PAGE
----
At the beginning of WWI, the United States took a neutral stance and was open to trading with both sides. This was very typical of what the United States foreign policy had been up until this point since the country remained largely focused on internal affairs while still trying to portray itself as a strong economic force abroad. For this reason, President Woodrow Wilson was very hesitant to enter the war in fear that it would cost American workers unnecessarily if they were to align themselves with the Allies. However, the United States decision to remain neutral was quickly put under strain, forcing the United States to engage in foreign affairs at an unprecedented level of involvement.
In May 1915, a German U-Boat sank a transatlantic ocean liner, killing approximately 1200 passengers. A now emerging superpower, the United States could not let such a blatant act of war go unpunished. The United States public demanded justice in the form of entering the war on the side of the Allies. However, it wasn’t until January 1917 when the Zimmerman telegraph was intercepted and decoded that the United States made the remarkable decision to declare war against Germany and the Central Powers.
To accomplish this great feat, the United States in a period of just over 18 months, managed to conscript, equip, and train over 4 million soldiers for war. Rather than simply replenishing the Allied forces, President Woodrow Wilson decided to send full army and marine divisions. These fresh divisions were able to swiftly fight and defeat the diminishing German troops. The United States entrance turned the tides of the war, forcing the Germans to sign an armistice in 1918 to end the fighting. In 1919, the powers met at Versailles to sign a treaty to negotiate the terms of new states, establish the League of Nations, and seek reparations from Germany.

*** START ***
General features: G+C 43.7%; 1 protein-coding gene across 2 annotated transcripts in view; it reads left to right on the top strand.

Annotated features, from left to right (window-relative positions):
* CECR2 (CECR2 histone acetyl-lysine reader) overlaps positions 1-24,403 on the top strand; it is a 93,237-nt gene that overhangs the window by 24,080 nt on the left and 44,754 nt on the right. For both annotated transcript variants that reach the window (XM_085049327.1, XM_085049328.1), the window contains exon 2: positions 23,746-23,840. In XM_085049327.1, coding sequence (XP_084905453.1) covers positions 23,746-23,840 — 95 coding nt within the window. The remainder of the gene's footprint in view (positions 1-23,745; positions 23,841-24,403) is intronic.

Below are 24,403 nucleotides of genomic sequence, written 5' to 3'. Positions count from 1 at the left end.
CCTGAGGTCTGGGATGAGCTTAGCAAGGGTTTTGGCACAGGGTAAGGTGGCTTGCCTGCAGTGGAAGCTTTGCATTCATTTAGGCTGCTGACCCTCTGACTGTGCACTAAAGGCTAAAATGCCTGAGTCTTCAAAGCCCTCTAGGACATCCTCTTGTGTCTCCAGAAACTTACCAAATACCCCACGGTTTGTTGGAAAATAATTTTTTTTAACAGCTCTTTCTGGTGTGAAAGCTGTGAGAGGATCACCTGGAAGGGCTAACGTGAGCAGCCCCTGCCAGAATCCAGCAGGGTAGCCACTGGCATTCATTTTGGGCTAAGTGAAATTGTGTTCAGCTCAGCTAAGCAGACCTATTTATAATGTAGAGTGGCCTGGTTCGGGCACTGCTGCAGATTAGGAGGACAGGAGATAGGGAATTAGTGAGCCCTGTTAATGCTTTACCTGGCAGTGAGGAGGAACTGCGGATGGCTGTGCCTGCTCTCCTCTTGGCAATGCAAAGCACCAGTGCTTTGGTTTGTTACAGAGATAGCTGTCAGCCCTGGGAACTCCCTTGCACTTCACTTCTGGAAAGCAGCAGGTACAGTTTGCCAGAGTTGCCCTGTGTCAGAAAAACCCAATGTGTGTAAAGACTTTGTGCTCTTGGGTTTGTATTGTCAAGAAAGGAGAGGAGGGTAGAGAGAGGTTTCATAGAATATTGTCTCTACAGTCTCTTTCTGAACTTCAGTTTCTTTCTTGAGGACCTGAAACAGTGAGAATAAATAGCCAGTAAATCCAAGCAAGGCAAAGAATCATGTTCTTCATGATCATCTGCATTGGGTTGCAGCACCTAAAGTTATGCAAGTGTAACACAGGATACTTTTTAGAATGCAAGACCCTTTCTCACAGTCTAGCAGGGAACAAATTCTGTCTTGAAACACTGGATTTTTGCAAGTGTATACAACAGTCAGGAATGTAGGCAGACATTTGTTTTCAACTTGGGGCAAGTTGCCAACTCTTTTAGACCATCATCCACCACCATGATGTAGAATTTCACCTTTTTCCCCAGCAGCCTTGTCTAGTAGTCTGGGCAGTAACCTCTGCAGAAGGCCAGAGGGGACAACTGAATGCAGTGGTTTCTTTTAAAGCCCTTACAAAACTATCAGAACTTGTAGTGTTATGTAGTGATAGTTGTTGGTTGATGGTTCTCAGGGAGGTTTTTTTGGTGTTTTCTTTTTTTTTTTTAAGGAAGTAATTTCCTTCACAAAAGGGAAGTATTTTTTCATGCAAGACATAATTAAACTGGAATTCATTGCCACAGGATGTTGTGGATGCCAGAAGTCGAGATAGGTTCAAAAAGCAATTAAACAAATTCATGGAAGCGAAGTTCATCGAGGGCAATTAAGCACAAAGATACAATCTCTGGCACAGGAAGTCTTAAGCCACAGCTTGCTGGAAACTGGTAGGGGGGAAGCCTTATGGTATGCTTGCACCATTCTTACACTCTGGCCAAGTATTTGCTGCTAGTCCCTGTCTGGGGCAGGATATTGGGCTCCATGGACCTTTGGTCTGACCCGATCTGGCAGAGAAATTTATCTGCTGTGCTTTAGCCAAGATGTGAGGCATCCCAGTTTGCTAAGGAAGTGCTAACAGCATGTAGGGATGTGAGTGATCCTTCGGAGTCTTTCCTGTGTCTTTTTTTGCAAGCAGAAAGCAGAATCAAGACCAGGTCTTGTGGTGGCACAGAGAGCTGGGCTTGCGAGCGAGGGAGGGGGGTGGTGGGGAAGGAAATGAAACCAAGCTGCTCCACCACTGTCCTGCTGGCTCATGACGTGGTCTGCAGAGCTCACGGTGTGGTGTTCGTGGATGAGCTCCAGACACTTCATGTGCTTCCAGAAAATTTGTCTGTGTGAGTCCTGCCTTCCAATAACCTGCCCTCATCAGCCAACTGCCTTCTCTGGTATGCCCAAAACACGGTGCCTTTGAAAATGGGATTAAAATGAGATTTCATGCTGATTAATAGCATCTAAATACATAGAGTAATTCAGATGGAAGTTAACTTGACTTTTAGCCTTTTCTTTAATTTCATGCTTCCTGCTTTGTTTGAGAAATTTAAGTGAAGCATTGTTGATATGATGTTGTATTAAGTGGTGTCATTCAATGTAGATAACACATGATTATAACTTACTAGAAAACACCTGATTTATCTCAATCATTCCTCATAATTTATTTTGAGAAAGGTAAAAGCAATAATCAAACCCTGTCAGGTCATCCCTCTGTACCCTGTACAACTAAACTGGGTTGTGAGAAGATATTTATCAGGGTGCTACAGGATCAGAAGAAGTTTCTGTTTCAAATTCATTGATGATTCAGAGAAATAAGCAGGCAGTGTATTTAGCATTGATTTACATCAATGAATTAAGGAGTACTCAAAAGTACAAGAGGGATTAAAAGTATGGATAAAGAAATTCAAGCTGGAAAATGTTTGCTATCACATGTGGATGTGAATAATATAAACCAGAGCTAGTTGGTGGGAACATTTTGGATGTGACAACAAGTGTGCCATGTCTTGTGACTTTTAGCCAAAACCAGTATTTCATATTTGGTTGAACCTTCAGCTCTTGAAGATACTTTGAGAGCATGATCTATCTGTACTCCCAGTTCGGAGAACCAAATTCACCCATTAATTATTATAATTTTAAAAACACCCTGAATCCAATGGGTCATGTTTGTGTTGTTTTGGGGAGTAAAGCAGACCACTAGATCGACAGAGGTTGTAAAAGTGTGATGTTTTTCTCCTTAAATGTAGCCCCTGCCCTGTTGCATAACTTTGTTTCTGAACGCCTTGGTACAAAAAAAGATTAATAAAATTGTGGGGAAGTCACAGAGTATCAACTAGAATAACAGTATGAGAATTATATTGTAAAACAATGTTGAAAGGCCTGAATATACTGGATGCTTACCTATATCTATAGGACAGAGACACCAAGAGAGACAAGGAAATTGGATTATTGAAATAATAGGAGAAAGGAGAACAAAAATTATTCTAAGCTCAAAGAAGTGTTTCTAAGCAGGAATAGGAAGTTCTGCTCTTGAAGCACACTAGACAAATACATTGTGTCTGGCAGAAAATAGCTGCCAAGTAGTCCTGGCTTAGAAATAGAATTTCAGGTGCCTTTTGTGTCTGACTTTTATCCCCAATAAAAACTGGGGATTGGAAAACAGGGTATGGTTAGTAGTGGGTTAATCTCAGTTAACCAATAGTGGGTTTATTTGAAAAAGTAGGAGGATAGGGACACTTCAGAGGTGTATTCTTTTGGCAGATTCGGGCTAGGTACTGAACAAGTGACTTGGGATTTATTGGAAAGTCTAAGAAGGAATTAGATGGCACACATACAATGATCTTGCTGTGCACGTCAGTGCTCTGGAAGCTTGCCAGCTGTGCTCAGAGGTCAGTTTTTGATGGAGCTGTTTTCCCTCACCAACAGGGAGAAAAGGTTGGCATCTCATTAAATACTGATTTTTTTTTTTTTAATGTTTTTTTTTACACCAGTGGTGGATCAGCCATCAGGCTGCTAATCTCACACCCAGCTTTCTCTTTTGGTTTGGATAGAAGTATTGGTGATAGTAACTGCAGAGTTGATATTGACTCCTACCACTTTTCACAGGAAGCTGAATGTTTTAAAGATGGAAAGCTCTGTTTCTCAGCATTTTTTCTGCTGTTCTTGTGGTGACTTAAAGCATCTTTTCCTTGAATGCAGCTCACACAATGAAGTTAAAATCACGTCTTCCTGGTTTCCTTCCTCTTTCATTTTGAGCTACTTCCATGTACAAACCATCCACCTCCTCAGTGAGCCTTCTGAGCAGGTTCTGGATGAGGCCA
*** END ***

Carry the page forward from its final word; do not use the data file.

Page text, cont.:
The Germans aggressive actions including the Zimmerman telegraph and the use of U-boats forced the United States into entering the war however, after the war the US was content to leave the spotlight of world affairs. During the time between the World Wars, the United States tried to revert to a more inward focus. This is evidenced by the United States’ refusal to join the League of Nations. The US also drew their forces out of Europe and brought their focus to recovering the economy after the Great Depression.
By 1932, the United States was fully embracing their isolationist tendencies as they were not entangled in any alliances and had no troops stationed in foreign countries. The US was largely absent during the beginning stages of the war as they were recovering from the depression. Another reason the US was hesitant to enter another European war is because they had received no real benefits from entering the first World War. In the aftermath of WWI, the American public regretted the expensive endeavor and the casualties that resulted both from fighting and the Spanish Flue. Because of this by 1940, there was not support from the American public to enter WWII.
The US goal was to pressure Germany into not interfering with their affairs while selling materials to Britain and France. While still not wanting to enter a European war, the US adopted both a cash and carry trading system as well as a lend lease program to Britain. Under Roosevelt’s leadership the US became an “arsenal for democracy” and the economy boomed because of this shift. During this time the US foreign policy was muted as they supported the Allied powers while managing to avoid entering the war. However, intervention by the Japanese ensured that the United States could stay on the sidelines no more.